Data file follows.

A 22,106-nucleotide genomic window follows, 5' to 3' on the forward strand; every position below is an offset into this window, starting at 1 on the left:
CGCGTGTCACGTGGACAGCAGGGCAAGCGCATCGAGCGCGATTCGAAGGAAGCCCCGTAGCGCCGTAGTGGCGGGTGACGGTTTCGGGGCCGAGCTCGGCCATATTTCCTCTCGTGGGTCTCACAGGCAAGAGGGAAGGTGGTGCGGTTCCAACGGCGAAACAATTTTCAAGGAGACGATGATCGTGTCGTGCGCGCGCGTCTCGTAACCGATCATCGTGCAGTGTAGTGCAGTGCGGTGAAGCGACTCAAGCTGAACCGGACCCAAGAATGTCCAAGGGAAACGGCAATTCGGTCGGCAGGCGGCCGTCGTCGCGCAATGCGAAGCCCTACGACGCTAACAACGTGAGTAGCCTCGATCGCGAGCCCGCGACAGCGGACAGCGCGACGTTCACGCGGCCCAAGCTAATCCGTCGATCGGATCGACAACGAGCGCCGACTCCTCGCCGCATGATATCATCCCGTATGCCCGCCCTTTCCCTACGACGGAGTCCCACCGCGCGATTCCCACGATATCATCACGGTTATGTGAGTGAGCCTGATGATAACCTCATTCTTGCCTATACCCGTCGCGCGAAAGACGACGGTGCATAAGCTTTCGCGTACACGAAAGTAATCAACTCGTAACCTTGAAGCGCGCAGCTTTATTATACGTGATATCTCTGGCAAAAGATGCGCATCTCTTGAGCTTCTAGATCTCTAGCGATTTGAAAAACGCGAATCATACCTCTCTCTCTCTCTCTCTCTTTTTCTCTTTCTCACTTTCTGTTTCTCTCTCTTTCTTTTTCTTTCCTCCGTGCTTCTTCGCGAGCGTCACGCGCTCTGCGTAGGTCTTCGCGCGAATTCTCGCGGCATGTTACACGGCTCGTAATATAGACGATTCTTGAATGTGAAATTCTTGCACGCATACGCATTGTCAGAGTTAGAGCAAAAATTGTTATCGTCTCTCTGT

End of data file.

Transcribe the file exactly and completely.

A 22,106-nucleotide genomic window follows, 5' to 3' on the forward strand; every position below is an offset into this window, starting at 1 on the left:
CGCGTGTCACGTGGACAGCAGGGCAAGCGCATCGAGCGCGATTCGAAGGAAGCCCCGTAGCGCCGTAGTGGCGGGTGACGGTTTCGGGGCCGAGCTCGGCCATATTTCCTCTCGTGGGTCTCACAGGCAAGAGGGAAGGTGGTGCGGTTCCAACGGCGAAACAATTTTCAAGGAGACGATGATCGTGTCGTGCGCGCGCGTCTCGTAACCGATCATCGTGCAGTGTAGTGCAGTGCGGTGAAGCGACTCAAGCTGAACCGGACCCAAGAATGTCCAAGGGAAACGGCAATTCGGTCGGCAGGCGGCCGTCGTCGCGCAATGCGAAGCCCTACGACGCTAACAACGTGAGTAGCCTCGATCGCGAGCCCGCGACAGCGGACAGCGCGACGTTCACGCGGCCCAAGCTAATCCGTCGATCGGATCGACAACGAGCGCCGACTCCTCGCCGCATGATATCATCCCGTATGCCCGCCCTTTCCCTACGACGGAGTCCCACCGCGCGATTCCCACGATATCATCACGGTTATGTGAGTGAGCCTGATGATAACCTCATTCTTGCCTATACCCGTCGCGCGAAAGACGACGGTGCATAAGCTTTCGCGTACACGAAAGTAATCAACTCGTAACCTTGAAGCGCGCAGCTTTATTATACGTGATATCTCTGGCAAAAGATGCGCATCTCTTGAGCTTCTAGATCTCTAGCGATTTGAAAAACGCGAATCATACCTCTCTCTCTCTCTCTCTCTTTTTCTCTTTCTCACTTTCTGTTTCTCTCTCTTTCTTTTTCTTTCCTCCGTGCTTCTTCGCGAGCGTCACGCGCTCTGCGTAGGTCTTCGCGCGAATTCTCGCGGCATGTTACACGGCTCGTAATATAGACGATTCTTGAATGTGAAATTCTTGCACGCATACGCATTGTCAGAGTTAGAGCAAAAATTGTTATCGTCTCTCTGT